Tips for Opening a Small-Town Microbrewery

beer toast microbrewery

All your friends say your craft beer is good enough to sell. When you receive support to go into business, it’s tempting to jump in headfirst. Even if you make the best beer in town, your business won’t succeed without the right financial planning. Start with these tips for opening a small-town microbrewery to see if you’re ready to own a bar and restaurant.

Determine Start-Up Costs

Before starting any type of business, you should consider your financial situation. It costs money to make money, and microbreweries require a lot of space, equipment, and insurance. Before diving in, make a list of all your expenses, and work toward saving money or getting a good loan.

Create a Business Plan

Make sure you can run a successful bar when you create a business plan. It should include your goals and plans for increasing profits while paying off debt. Other things to figure out while developing your plan include:

  • Target audience
  • Business name
  • Business logo
  • Values
  • Hiring

Purchase Space and Equipment

One of the biggest expenses involved with opening a microbrewery is rent. You’ll need a large space to accommodate your brewery. Much of the equipment for brewing large quantities of beer is large and expensive. Whether you display them or keep them in the back, you’ll need different types of beer fermentation tanks. While you’ll likely need both, you should understand the difference between brite tanks and unitanks so that you use them correctly.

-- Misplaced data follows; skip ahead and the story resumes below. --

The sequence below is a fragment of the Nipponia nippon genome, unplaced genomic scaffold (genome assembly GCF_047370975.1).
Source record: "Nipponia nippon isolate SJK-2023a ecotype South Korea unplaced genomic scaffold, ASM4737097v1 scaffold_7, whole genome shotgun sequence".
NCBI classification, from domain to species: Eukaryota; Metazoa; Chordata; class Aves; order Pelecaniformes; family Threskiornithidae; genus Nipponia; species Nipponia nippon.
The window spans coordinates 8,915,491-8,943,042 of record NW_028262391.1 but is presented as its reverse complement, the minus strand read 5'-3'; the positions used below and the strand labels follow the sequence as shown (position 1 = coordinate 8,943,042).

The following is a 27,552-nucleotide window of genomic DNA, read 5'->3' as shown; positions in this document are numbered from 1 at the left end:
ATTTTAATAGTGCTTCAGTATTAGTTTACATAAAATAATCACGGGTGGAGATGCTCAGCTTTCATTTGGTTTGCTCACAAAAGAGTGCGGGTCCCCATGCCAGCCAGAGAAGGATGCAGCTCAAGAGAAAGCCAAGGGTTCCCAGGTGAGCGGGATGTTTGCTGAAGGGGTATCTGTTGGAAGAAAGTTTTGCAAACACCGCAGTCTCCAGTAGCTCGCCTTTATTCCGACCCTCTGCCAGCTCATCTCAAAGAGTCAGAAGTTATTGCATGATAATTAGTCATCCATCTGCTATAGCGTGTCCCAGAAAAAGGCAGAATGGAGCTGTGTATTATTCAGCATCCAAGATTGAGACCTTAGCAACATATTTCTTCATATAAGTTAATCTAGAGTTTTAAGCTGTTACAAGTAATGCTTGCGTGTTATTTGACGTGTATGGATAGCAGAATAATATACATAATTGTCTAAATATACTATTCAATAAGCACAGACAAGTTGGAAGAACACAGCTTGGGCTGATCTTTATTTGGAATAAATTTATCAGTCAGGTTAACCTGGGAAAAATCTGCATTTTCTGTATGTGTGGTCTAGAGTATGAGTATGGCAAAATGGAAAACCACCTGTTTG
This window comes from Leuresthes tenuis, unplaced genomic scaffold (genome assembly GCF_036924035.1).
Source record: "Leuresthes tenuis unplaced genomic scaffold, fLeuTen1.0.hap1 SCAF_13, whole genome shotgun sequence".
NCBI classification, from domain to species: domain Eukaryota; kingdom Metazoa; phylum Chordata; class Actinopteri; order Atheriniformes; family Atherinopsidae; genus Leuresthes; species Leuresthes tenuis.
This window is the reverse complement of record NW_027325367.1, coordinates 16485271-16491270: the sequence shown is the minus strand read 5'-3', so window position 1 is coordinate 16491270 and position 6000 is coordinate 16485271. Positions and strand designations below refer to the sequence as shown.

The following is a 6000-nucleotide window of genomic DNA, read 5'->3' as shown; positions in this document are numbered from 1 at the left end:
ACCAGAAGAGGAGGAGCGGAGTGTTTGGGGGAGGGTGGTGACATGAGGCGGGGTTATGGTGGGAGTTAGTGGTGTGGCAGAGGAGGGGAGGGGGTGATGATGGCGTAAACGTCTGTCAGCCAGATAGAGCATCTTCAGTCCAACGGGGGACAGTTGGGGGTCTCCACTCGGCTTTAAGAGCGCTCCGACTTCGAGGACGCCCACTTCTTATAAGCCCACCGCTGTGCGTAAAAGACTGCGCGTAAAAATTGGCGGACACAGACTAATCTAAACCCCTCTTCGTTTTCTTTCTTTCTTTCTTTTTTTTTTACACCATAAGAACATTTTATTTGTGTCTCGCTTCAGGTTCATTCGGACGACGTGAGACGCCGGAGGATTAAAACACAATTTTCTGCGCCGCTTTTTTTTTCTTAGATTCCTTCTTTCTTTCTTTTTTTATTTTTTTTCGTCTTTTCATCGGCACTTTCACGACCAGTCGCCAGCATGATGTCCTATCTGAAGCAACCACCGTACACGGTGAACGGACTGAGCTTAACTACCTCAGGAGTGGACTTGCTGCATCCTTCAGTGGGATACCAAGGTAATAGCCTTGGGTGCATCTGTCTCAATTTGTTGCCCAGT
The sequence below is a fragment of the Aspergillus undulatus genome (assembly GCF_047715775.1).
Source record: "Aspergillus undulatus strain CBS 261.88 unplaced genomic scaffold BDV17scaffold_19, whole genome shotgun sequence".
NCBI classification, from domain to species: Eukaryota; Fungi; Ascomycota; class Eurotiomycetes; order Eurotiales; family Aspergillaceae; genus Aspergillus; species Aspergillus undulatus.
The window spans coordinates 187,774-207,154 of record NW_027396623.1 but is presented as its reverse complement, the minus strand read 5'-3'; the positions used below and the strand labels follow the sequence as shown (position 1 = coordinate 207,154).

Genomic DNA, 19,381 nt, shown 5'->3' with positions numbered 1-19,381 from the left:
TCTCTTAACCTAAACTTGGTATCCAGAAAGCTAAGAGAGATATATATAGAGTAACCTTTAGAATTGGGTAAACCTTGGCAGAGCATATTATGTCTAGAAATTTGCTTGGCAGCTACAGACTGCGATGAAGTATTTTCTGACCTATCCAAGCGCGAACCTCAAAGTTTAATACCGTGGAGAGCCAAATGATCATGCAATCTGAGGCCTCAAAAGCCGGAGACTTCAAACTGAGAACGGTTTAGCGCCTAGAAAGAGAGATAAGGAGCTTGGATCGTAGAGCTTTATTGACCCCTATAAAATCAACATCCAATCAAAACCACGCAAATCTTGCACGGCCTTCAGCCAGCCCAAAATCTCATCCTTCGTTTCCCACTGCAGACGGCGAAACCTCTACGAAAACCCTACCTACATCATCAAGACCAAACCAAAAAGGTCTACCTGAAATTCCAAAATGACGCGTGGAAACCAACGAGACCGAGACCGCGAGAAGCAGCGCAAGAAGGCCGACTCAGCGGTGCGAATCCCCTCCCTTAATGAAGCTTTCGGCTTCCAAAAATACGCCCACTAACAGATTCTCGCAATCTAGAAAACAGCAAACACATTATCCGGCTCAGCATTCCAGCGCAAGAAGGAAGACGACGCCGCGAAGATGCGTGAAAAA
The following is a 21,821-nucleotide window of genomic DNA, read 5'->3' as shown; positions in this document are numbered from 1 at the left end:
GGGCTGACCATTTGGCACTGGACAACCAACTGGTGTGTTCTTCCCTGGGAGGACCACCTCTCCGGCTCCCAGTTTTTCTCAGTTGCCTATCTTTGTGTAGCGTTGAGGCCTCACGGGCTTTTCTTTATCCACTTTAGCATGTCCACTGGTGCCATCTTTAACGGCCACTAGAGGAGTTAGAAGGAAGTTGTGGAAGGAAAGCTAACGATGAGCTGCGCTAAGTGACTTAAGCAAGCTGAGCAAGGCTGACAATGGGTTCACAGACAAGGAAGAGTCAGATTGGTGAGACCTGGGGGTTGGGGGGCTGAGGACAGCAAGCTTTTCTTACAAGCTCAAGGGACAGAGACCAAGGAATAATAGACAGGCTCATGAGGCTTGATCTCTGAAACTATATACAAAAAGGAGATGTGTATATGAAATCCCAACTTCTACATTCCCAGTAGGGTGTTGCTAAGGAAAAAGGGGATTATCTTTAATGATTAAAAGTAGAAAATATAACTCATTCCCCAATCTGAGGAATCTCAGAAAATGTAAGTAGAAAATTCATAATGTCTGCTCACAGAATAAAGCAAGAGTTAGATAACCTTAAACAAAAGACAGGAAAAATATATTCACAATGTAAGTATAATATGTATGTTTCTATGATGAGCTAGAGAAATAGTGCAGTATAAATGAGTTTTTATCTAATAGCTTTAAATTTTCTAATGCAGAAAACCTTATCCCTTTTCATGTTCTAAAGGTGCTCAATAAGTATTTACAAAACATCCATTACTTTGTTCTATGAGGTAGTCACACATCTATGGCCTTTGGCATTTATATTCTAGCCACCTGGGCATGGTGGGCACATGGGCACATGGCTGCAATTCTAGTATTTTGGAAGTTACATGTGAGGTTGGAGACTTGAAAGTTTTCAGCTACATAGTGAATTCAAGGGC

Attain Permits and Licenses

In addition to registering your business, you must attain a license to sell liquor, a brewer’s bond, and a federal brewer’s permit. Without these, you can’t legally operate a bar and restaurant. Further, you should acquire business insurance. The law requires it, and it can protect you from financial ruin.

Remodel the Interior

You want your brewery to stand out from the rest. Especially when operating in a small town or remote area, you’ll have a better chance of attracting customers from near and far if you have a theme or niche. Consider your target audience and what they would most enjoy, whether it’s sports or family seating.

Starting a business isn’t supposed to be easy. It takes hard work and passion to achieve your dreams and build a reputation that people will trust. With these tips for opening a small-town microbrewery, you can successfully start up a bar and restaurant that locals will love. Start planning your business today.

Photo by cottonbro from Pexels

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